Streams

How to Forage

Wednesday, October 24, 2012

Tama Matsuoka Wong, the forager for Daniel, the flagship restaurant of chef Daniel Boulud, talks about foraging—finding edible plants in the wild. She explains which plants are her favorites, where and how to find them, and how to cook with them. Foraged Flavor: Finding Fabulous Ingredients in Your Backyard or Farmer's Market, written with Eddy Leroux, includes 71 favorite plants, which are easy to identify and can be harvested sustainably across the country, and also includes simple recipes.

Guests:

Tama Matsuoka Wong

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Comments [8]

Deirdre Lambe from Manhattan

Yes!

Someone called or tweeted during the show and mentioned tall "dandelions."

I've seen them, too; I think around the lower Hudson valley area.

The bloom, itself, seems identical to that of a dandelion but the stems can be 4' to 6' in height.

Oct. 24 2012 02:21 PM
Antonio from Brooklyn

I'm not sure what Leonard means when he says that foraging was lost in the European tradition. The American tradition, yes, but not in the Mediterranean countries of Europe or by those immigrants who came here. Italian immigrants were big foragers, as people in Italy continue to be. It seems that every immigrant mother or grandmother would forage, often along the sides of the Long Island Expressway, for chicory and dandelion, to be cooked with olive oil, garlic, and crushed red pepper, or consumed as salad. In Italy, wild arugula, wild fennel, and scores of greens that I only know the Italian names for are commonly picked. A lot of my relatives here would also forage in the NYC area for mushrooms, likewise in Italy, and also there for truffles. For many of us, it was embarrassing to see grandma by the side of the road picking weeds. Now, it's cool. Unfortunately, though, as we loose connection from the land we lose our ability to identify the edibles. Many of the things we call weeds, as Ms. Matsuoka Wong said, are just plants growing where we don't want them to grow. In some cases, even, they were plants that were once desirable and have now escaped cultivation and become naturalized in the landscape.

Oct. 24 2012 02:14 PM
Ruth

Bonn, there are still plenty of mulberry trees around the city. I have seen a number in the Clinton Hill/ Fort Greene area. I went to Bronx Science in the 90's. All the trees directly across the street from the school are mulberry trees (lining Harris Field). My dad picked them and gave them to me and my brother. We were shocked at how delicious they were.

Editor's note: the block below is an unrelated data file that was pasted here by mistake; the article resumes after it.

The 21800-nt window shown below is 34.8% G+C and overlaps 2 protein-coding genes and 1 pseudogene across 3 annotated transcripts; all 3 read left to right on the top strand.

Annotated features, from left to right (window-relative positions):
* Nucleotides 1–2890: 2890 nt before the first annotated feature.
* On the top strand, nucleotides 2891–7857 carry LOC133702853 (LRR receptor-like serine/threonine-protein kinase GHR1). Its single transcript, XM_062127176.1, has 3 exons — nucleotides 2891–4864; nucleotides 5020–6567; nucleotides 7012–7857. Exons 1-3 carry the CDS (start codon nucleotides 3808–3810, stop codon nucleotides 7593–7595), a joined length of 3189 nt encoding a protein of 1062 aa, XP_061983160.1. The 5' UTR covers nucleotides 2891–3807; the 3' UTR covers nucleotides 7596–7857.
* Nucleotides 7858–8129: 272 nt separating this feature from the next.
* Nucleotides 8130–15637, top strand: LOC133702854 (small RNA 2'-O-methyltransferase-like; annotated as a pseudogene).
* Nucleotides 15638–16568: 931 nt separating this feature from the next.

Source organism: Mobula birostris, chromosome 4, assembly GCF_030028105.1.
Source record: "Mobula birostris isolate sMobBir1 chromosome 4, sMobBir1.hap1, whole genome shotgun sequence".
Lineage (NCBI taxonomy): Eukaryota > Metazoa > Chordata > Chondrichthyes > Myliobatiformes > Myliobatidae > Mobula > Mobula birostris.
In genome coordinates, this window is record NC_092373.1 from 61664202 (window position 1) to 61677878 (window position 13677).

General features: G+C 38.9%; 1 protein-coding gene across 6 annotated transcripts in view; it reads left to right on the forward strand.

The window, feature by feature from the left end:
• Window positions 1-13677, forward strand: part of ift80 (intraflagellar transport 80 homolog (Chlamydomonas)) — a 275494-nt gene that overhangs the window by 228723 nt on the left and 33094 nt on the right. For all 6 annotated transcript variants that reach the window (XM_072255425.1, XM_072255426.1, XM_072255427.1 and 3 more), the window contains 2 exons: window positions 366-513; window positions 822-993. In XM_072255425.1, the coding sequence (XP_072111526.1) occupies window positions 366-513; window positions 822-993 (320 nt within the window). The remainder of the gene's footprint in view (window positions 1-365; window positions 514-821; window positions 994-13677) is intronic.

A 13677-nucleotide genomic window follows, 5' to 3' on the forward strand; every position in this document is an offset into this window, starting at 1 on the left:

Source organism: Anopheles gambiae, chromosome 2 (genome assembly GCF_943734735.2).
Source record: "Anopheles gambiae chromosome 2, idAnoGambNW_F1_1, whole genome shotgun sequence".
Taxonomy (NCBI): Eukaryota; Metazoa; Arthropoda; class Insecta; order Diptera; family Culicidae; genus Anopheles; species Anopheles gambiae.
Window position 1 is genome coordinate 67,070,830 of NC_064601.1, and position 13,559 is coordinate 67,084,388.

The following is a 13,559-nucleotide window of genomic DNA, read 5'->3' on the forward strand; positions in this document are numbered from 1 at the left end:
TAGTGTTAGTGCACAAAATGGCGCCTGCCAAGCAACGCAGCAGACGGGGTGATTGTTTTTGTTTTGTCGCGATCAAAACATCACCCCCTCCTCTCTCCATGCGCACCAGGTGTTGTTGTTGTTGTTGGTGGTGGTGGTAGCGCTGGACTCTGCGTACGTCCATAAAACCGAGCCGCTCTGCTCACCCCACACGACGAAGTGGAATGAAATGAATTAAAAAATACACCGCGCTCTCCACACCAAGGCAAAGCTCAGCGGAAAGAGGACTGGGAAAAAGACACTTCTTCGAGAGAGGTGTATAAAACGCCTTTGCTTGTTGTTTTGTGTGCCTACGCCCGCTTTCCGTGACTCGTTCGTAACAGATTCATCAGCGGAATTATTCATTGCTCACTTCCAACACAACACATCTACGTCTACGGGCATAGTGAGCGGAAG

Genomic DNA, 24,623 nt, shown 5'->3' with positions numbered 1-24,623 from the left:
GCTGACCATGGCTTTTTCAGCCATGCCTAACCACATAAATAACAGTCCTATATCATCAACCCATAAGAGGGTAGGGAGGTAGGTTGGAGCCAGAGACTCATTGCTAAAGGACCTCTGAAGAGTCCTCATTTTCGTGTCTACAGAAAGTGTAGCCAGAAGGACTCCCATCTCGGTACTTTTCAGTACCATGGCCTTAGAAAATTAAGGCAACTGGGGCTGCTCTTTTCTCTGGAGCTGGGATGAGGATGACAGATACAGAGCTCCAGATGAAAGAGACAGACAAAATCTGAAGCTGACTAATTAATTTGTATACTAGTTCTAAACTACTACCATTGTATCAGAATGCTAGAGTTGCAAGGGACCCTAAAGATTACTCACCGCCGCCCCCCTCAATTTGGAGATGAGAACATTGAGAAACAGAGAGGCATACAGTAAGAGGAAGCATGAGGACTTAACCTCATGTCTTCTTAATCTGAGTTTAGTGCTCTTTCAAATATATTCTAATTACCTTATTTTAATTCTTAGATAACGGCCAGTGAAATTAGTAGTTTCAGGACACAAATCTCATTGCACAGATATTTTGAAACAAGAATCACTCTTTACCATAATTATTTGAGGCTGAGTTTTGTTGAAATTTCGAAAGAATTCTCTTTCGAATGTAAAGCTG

Oct. 24 2012 02:05 PM
Bonn from East Village

I used to pick blackberries (what we called huckleberries) behind my house in the Southeast Bronx when i was a kid in the 1950s. There were woods behind our two-story corner brick house (yes, woods) and I would get all full of nettles bringing back my delicious treasure. Then as an adult, I would pick mulberries off the trees at Wave Hill. I don't know if you can still do that - or if the trees even exist.

Oct. 24 2012 01:52 PM
Ruth

Being Korean American, I have witnessed numerous times, when my family has been on picnic outings with other Koreans, most of the women would spontaneously begin a forage at state parks, etc. Digging for clams was very common when we'd go to the beach. It was as if they could find food wherever they went. My grandmother would regularly collect gingko nuts, clean them and fry them. She made a lot of money selling them to church members. I now see some chinese women collecting gingko nuts at Fort Greene park now.

Oct. 24 2012 01:52 PM
Maria from Brooklyn

Purslane is a staple green in Turkey (and other countries, I imagine). It's called "semizotu" there where it is prepared with strained yogurt, garlic, olive oil, and lemon juice as a kind of mezze (cold appetizer).

Oct. 24 2012 01:52 PM
Amy from Manhattan

I went on some Wild Food Walks with Wildman Steve Brill years ago. Among the plants he showed us in the parks & along the street were amaranth & something called poor man's pepper (which tasted more like peppercorn than like the chili peppers described in the previous segment). He also told us that the berries on yew trees, which I'd always heard were poisonous, were safe if you take out the seed in the middle.

Oct. 24 2012 01:51 PM
Robert from NYC

My grandmother used to forage for greens in the Bronx (what you folks call the South Bronx) when she arrived from Italy in earl 1900s. She used to bring my mom with her and mom knows some greens to pick, for example along the Amtrak (previously the NY Central LIne) line that runs thru the Bronx around 149th thru 153rd Sts on Park Avenue. On a fairly recent walk with mom (who is 91) she pointed out the areas where grandma would pick dandelions among other salad and cooking greens that grow there or used to. We did see dandelions only on this walk. Grandma walked there to meet grandpa after work where he was a foreman on the NY Central Line railroad from 1905 thru 1943 when he died.

Oct. 24 2012 01:39 PM

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